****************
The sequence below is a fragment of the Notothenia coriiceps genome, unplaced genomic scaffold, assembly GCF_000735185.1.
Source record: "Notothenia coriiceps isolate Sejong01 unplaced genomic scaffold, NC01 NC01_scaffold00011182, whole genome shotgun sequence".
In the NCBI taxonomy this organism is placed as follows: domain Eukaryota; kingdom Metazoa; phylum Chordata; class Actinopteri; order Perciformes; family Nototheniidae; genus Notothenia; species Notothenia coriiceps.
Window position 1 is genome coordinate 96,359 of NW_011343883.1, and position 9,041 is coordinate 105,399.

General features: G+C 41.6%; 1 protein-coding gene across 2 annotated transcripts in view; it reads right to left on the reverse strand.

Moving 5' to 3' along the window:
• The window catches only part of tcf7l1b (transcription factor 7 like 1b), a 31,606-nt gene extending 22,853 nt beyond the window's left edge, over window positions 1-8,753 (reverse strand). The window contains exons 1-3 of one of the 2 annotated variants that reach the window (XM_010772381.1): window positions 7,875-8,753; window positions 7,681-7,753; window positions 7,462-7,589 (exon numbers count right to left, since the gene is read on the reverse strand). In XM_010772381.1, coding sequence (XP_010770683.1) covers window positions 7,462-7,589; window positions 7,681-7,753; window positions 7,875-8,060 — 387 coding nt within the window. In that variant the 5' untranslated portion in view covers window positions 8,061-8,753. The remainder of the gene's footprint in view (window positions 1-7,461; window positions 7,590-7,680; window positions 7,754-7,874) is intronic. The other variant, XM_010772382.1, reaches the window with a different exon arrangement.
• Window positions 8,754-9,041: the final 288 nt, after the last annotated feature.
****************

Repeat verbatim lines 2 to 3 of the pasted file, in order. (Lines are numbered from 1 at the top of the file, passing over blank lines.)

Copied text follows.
Source record: "Notothenia coriiceps isolate Sejong01 unplaced genomic scaffold, NC01 NC01_scaffold00011182, whole genome shotgun sequence".
In the NCBI taxonomy this organism is placed as follows: domain Eukaryota; kingdom Metazoa; phylum Chordata; class Actinopteri; order Perciformes; family Nototheniidae; genus Notothenia; species Notothenia coriiceps.